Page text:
This is an answer to Scott Sakamoto on his blog post on Portland Westside Guy about “dumb questions”, titled High Tech: Asking the Correct Questions.
Hey, all questions gladly accepted. Answers? That’s a whole ‘nother can of worms. Continue reading
Actually there are probably more than 5 reasons to not use service provider email addresses. You know what I am talking about. These are the email addresses we all get “FREE!” from our cable, telephone, or other service provider. The email addresses we might have for personal or small business use.
It’s a BAD IDEA to use those email addresses. Here’s why: Continue reading
First off, I never personally met Steve Jobs, but like many people, I did have brushes with his genius.
When I first joined Tektronix in 1985, my desk came with the typical desktop terminal with connections to the Internet through UNIX servers from Gould and VAX. This was standard for technical employees, but not particularly useful for marketing employees outside of sending email. So I ordered a Continue reading
There’s a certain charm to Jules Verne. Maybe it’s the innocence of the era, the belief in a better world–notwithstanding his bleak view of the future in The Time Machine–or it could be that he was so right about our future technologies. Either way, today New York City and London are involved in a trans-Atlantic experiment that has a Jules Verne twist almost 200 years after his birth!
What I find interesting is that today we can easily reach in our pocket, pull out a mobile phone and simply call someone in London. So why are so many people in two of the more sophisticated cities in the world enamored with this idea? Is it the steampunk physicality (check this site for more steampunk) or is it a basic human reflex of communicating?
Most of us spend a large portion of our day communicating. We talk, type, text and sign. We are drawn to the unique. As business people we look for new ways to get our message across, to excite and entice our audience to engage in conversation and purchase from us instead of the guy down the street (or from around the world in today’s Internet age).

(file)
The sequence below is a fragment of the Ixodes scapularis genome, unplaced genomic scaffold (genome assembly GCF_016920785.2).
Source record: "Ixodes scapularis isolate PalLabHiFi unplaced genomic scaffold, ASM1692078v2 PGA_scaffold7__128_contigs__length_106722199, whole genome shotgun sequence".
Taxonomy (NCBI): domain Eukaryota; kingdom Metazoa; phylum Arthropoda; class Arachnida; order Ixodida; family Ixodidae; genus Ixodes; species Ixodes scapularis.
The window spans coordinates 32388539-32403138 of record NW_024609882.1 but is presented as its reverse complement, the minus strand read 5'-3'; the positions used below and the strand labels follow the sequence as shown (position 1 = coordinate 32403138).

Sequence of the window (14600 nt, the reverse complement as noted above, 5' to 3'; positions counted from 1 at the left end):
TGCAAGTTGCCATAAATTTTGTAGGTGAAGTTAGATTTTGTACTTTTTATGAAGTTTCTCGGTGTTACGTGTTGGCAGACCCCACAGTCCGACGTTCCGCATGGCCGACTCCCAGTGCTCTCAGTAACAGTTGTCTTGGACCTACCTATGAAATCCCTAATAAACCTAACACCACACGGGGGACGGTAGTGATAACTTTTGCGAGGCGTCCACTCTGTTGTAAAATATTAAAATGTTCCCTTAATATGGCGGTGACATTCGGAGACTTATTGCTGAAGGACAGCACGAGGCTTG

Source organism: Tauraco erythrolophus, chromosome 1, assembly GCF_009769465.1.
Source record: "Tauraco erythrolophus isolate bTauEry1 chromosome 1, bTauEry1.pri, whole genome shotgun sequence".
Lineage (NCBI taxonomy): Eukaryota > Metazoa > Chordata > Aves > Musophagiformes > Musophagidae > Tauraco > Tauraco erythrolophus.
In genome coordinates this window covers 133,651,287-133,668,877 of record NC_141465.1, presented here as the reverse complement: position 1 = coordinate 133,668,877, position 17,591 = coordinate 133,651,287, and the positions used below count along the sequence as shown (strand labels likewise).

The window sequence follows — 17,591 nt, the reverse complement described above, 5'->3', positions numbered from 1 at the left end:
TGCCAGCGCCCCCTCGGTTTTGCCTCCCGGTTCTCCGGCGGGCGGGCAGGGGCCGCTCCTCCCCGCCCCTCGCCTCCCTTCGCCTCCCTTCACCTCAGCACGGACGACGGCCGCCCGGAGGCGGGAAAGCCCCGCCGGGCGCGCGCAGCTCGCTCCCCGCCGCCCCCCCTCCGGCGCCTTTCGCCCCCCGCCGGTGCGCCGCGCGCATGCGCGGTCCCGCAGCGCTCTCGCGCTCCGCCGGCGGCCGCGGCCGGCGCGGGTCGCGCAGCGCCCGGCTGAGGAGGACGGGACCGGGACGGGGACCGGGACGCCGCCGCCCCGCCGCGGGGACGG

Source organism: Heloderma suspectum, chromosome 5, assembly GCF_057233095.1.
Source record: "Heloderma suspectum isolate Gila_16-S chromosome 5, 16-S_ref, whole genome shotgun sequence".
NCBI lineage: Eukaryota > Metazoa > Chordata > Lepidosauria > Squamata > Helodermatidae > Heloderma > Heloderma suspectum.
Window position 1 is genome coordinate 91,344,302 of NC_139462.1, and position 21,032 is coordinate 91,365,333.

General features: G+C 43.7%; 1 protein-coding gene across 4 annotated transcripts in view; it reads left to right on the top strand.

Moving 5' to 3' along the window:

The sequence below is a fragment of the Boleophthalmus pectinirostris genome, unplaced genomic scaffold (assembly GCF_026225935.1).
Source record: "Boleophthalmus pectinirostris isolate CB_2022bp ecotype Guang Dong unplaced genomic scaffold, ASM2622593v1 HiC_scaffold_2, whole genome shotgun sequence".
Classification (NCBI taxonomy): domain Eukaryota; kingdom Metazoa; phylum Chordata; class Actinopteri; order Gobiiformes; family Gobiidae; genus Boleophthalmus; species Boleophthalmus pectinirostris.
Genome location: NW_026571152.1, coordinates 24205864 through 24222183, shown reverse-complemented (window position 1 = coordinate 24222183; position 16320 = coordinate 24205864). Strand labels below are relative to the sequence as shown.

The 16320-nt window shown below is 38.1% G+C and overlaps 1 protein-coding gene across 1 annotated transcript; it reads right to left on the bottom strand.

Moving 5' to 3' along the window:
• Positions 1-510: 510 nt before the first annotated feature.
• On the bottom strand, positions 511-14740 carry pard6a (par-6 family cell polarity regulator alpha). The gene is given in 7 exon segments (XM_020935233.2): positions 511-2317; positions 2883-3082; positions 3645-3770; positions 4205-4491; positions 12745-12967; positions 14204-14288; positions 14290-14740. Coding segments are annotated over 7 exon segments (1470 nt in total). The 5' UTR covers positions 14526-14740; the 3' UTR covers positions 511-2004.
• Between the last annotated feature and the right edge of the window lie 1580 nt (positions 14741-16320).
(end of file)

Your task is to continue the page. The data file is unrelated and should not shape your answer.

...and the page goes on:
Obviously, there is a human-interest draw in this art installation. There is the happenstance of connecting and meeting with people one does not know personally. The novelty of the installation removes the fear of strangers and helps people interact. My father would say “it’s just damn fun, stop thinking about it,” but we can all see how the idea of a novel way to communicate has removed the barriers between people.
With a little work, we can apply this same process to our business communications. Start a newsletter, follow and respond to customers on Twitter (build a customer group on Twitter), update our web sites more frequently with new information, there’s dozens of actions we can take to be more interesting and exciting, and to draw more customers. By doing something new and unexpected, people will follow, and business will follow the people.
What new twists on existing communications technology have you put in place or just think might be interesting?
We all certainly use passwords for our hard drives and encryption for our sensitive files–but none of this matters anymore if someone can gain access to a computer that is still powered on.
This is a difficult issue for small businesses such as doctor offices, health clinics, accountant offices, and others working very hard to protect client information. Some information is required by law to kept private and there are horrendous penalties–business-ending penalties–for disrupting that privacy.
Now it turns out that none of our security defenses matters if our computers are left operating when we are not present. According to a new report from ars technica, a group of Princeton computer scientists has hacked through all the security measures available–including on a new Macintosh, a computer celebrated for it’s security!
Pull the encryption information from the RAM before it has a chance to clear itself.
Fortunately, there is one simple answer to the problem outlined in the paper: make sure your computer is completely shut down before you physically leave it. This is true for desktop computers as well as laptop computers.
It seems that RAM holds onto memory for far longer than previously, up to an hour or more if handled properly. The scientists found they could extend the residual memory by cooling the RAM chips using a can of compressed air similar to those found in many photography and computer store, or even sewing stores and hobby shops.
The only sure defense is to completely shut down the computer and allow the RAM to clear. This means overnight back-ups may need to be re-timed to occur during work hours in order to avoid leaving operating computers in a small office overnight. It means shutting down your laptop any time it might not remain in your hands, putting the laptop in sleep mode or hibernation means the security is exposed once the laptop is awakened.
Granted, thieves still need access to the hardware, but this may be fairly simple if your business contains information of value to the thieves. So remember to keep physical control of your computer at all times, and ensure that the computer is shut down whenever you leave the premises.